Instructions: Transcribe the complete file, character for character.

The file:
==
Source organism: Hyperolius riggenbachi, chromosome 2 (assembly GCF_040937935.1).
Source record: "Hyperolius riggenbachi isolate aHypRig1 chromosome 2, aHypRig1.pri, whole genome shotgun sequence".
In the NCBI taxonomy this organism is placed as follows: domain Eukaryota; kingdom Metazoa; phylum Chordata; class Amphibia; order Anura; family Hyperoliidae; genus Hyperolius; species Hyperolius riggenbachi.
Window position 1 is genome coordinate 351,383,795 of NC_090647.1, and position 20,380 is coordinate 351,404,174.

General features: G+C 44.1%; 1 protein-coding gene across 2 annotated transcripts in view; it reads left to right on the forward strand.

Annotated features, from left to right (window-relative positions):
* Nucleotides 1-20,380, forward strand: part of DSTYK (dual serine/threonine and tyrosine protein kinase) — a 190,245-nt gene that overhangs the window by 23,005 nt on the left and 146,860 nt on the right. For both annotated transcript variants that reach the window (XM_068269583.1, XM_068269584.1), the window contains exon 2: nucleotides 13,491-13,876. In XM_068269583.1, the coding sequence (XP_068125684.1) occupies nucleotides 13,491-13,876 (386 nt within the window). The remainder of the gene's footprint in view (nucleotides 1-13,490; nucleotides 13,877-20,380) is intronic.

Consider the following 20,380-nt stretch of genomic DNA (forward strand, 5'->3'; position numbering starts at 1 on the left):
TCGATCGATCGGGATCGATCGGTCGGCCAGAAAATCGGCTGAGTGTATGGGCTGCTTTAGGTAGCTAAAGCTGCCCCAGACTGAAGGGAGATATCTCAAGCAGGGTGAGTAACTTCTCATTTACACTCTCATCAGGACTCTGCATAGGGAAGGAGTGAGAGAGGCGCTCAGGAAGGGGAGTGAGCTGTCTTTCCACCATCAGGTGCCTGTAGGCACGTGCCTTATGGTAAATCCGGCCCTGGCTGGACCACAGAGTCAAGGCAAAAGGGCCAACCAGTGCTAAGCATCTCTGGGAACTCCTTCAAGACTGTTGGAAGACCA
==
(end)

Source organism: Hyperolius riggenbachi, chromosome 2 (assembly GCF_040937935.1).
Source record: "Hyperolius riggenbachi isolate aHypRig1 chromosome 2, aHypRig1.pri, whole genome shotgun sequence".
In the NCBI taxonomy this organism is placed as follows: domain Eukaryota; kingdom Metazoa; phylum Chordata; class Amphibia; order Anura; family Hyperoliidae; genus Hyperolius; species Hyperolius riggenbachi.
Window position 1 is genome coordinate 351,383,795 of NC_090647.1, and position 20,380 is coordinate 351,404,174.

General features: G+C 44.1%; 1 protein-coding gene across 2 annotated transcripts in view; it reads left to right on the forward strand.

Annotated features, from left to right (window-relative positions):
* Nucleotides 1-20,380, forward strand: part of DSTYK (dual serine/threonine and tyrosine protein kinase) — a 190,245-nt gene that overhangs the window by 23,005 nt on the left and 146,860 nt on the right. For both annotated transcript variants that reach the window (XM_068269583.1, XM_068269584.1), the window contains exon 2: nucleotides 13,491-13,876. In XM_068269583.1, the coding sequence (XP_068125684.1) occupies nucleotides 13,491-13,876 (386 nt within the window). The remainder of the gene's footprint in view (nucleotides 1-13,490; nucleotides 13,877-20,380) is intronic.

Consider the following 20,380-nt stretch of genomic DNA (forward strand, 5'->3'; position numbering starts at 1 on the left):
TCGATCGATCGGGATCGATCGGTCGGCCAGAAAATCGGCTGAGTGTATGGGCTGCTTTAGGTAGCTAAAGCTGCCCCAGACTGAAGGGAGATATCTCAAGCAGGGTGAGTAACTTCTCATTTACACTCTCATCAGGACTCTGCATAGGGAAGGAGTGAGAGAGGCGCTCAGGAAGGGGAGTGAGCTGTCTTTCCACCATCAGGTGCCTGTAGGCACGTGCCTTATGGTAAATCCGGCCCTGGCTGGACCACAGAGTCAAGGCAAAAGGGCCAACCAGTGCTAAGCATCTCTGGGAACTCCTTCAAGACTGTTGGAAGACCA